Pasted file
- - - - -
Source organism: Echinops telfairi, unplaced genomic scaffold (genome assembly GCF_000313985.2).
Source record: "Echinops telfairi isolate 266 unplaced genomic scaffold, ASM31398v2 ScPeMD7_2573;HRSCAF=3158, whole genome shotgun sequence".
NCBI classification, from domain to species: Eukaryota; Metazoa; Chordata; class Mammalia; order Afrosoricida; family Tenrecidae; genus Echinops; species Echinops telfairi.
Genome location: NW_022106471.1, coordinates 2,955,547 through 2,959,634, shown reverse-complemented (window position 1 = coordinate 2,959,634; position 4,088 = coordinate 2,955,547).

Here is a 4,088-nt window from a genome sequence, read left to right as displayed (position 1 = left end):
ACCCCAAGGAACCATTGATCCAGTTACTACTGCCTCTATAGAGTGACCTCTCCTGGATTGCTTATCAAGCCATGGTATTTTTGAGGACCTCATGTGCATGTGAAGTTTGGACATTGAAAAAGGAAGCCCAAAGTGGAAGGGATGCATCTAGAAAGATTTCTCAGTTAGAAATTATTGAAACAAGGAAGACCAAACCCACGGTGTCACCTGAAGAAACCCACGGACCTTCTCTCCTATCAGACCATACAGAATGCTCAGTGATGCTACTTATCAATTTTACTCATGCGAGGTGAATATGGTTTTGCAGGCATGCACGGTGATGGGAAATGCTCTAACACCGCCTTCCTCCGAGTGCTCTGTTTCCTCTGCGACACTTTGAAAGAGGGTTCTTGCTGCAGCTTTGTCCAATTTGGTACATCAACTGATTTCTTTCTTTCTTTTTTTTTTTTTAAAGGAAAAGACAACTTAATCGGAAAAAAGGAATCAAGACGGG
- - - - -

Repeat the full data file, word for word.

Source organism: Echinops telfairi, unplaced genomic scaffold (genome assembly GCF_000313985.2).
Source record: "Echinops telfairi isolate 266 unplaced genomic scaffold, ASM31398v2 ScPeMD7_2573;HRSCAF=3158, whole genome shotgun sequence".
NCBI classification, from domain to species: Eukaryota; Metazoa; Chordata; class Mammalia; order Afrosoricida; family Tenrecidae; genus Echinops; species Echinops telfairi.
Genome location: NW_022106471.1, coordinates 2,955,547 through 2,959,634, shown reverse-complemented (window position 1 = coordinate 2,959,634; position 4,088 = coordinate 2,955,547).

Here is a 4,088-nt window from a genome sequence, read left to right as displayed (position 1 = left end):
ACCCCAAGGAACCATTGATCCAGTTACTACTGCCTCTATAGAGTGACCTCTCCTGGATTGCTTATCAAGCCATGGTATTTTTGAGGACCTCATGTGCATGTGAAGTTTGGACATTGAAAAAGGAAGCCCAAAGTGGAAGGGATGCATCTAGAAAGATTTCTCAGTTAGAAATTATTGAAACAAGGAAGACCAAACCCACGGTGTCACCTGAAGAAACCCACGGACCTTCTCTCCTATCAGACCATACAGAATGCTCAGTGATGCTACTTATCAATTTTACTCATGCGAGGTGAATATGGTTTTGCAGGCATGCACGGTGATGGGAAATGCTCTAACACCGCCTTCCTCCGAGTGCTCTGTTTCCTCTGCGACACTTTGAAAGAGGGTTCTTGCTGCAGCTTTGTCCAATTTGGTACATCAACTGATTTCTTTCTTTCTTTTTTTTTTTTTAAAGGAAAAGACAACTTAATCGGAAAAAAGGAATCAAGACGGG